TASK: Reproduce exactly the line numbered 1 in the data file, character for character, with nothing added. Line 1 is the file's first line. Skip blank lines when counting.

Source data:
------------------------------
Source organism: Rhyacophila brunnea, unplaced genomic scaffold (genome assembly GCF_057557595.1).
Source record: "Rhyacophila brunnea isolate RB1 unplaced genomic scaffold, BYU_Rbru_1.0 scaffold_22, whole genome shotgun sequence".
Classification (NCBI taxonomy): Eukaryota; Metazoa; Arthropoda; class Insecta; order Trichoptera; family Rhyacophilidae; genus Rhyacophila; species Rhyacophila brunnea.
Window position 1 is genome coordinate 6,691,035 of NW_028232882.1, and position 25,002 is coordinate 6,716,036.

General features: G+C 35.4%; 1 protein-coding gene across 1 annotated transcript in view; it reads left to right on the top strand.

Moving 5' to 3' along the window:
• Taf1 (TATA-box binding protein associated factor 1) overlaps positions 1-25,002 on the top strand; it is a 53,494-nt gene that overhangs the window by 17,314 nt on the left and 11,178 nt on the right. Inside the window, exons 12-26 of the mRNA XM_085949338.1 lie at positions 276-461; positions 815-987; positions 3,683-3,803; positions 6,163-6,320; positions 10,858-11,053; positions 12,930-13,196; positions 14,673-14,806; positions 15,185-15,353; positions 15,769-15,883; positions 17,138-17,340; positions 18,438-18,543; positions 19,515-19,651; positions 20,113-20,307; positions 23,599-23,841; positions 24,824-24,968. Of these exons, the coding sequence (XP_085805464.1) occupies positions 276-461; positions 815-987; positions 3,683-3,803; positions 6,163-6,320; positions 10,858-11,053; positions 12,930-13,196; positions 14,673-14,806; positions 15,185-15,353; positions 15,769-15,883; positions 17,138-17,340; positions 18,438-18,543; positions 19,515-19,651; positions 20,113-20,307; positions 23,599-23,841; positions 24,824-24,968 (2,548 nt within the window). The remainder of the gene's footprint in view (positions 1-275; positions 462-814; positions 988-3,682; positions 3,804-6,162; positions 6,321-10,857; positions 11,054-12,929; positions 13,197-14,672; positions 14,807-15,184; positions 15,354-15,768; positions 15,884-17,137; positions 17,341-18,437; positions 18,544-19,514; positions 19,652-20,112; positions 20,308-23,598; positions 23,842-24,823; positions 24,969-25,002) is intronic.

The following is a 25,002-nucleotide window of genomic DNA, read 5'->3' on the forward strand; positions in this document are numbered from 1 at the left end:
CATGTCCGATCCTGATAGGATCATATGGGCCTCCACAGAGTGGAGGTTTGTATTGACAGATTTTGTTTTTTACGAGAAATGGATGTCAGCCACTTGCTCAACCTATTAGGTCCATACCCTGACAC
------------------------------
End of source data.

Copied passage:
Source organism: Rhyacophila brunnea, unplaced genomic scaffold (genome assembly GCF_057557595.1).